Richmond Public Schools (RPS) has both the lowest graduation rate and the highest dropout rate among school districts in the state of Virginia, Superintendent Jason Kamras said.
In the daily RPS direct newsletter for Wednesday, Kamras gave an update on the graduation and dropout rates from the 2019-20 academic year for the school districts high schools. Included within Kamras’ online newsletter was data from a presentation given to the school board on Monday by RPS chief academic officer Tracy Epp.
“Our graduation rate remains the lowest in the Commonwealth, and our dropout rate remains the highest.” wrote Kamras, who has served as superintendent since 2018.
According to the data presented by Epp, the on-time graduation rate for the school division went up from 70.7 percent in 2018-19 to 71.6 percent in 2019-20, while the dropout rate decreased by 1.1 percentage points to 23.2 percent in the most recent academic year.
Despite the overall positive changes, the data also showed several negative trends for RPS, to which Kamras wrote were among his “gravest” concerns.
Huguenot High School registered a slight decrease (1.1 percent) in its on-time graduation rate, but George Wythe High School saw the biggest change with its on-time graduation rate plummeting by 10 percent between the 18-19 and 19-20 school years, bringing the overall rate to 50 percent.
George Wythe also experienced a large increase in its dropout rate at 12.2 percent for the 2019-20 academic year.
Specifically for RPS subgroups, on-time graduation rates for students identified as Hispanic/Latino (-7.0 percent), multi-racial (-7.7 percent) and English learners (-12.1 percent) all decreased. Additionally, the dropout rates for Hispanic/Latino (+7.3 percent) students and English learners (+13.3 percent) increased.
The data presentation did not include any details on how the spring school closures because of the coronavirus pandemic may have impacted the 2019-20 numbers.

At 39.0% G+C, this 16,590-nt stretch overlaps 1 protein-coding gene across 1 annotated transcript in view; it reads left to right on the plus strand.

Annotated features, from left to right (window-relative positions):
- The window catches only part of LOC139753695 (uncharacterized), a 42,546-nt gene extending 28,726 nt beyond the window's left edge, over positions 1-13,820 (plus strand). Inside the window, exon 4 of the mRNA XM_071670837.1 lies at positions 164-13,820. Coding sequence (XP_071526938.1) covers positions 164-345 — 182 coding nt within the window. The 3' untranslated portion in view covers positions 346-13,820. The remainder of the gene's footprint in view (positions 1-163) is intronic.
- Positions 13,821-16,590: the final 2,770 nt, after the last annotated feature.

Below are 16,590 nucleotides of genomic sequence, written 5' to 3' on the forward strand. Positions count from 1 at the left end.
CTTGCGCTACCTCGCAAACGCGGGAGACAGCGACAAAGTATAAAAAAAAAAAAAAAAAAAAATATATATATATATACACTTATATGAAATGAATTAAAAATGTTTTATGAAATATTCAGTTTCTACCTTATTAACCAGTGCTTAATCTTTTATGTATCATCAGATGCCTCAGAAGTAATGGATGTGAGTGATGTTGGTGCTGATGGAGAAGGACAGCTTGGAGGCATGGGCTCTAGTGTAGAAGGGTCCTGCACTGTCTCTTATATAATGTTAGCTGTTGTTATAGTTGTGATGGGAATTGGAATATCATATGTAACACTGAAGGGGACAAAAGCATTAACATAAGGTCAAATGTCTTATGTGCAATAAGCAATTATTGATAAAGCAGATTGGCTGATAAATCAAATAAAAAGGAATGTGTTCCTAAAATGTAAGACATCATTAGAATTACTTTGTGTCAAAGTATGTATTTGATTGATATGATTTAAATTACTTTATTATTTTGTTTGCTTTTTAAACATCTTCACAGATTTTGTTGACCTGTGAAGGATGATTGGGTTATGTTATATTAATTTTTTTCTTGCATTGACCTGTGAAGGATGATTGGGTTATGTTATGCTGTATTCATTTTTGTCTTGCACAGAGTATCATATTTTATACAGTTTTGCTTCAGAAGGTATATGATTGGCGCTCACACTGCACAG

In an effort to combat the aforementioned negative trends, RPS has launched three new programs over the past six months. Two of the programs are specifically designed for English learners, while the other is for people who dropped out of RPS schools in the past.
¡Con Ganas! is for English learners who are 17 and older, offering intensive language courses and academic support. The Newcomer Academy helps immigrant English learners who have been in the United States for up to one year.
A combined 237 students are currently enrolled in the two programs, according to Kamras.
The dropout program, named the Secondary Success Center, is available to any resident of Richmond City between the ages of 17 and 21.
Not all the data from the presentation was bad, however.
Thomas Jefferson, Armstrong and John Marshall high schools as well as Richmond Alternative School all experienced increases to graduation rates and decreases in dropout rates.
Also, graduation rates increased for students that are Black, economically disadvantaged and have disabilities.
“We still have a long, long way to go, but I truly believe that we are now on the right track,” Kamras wrote.
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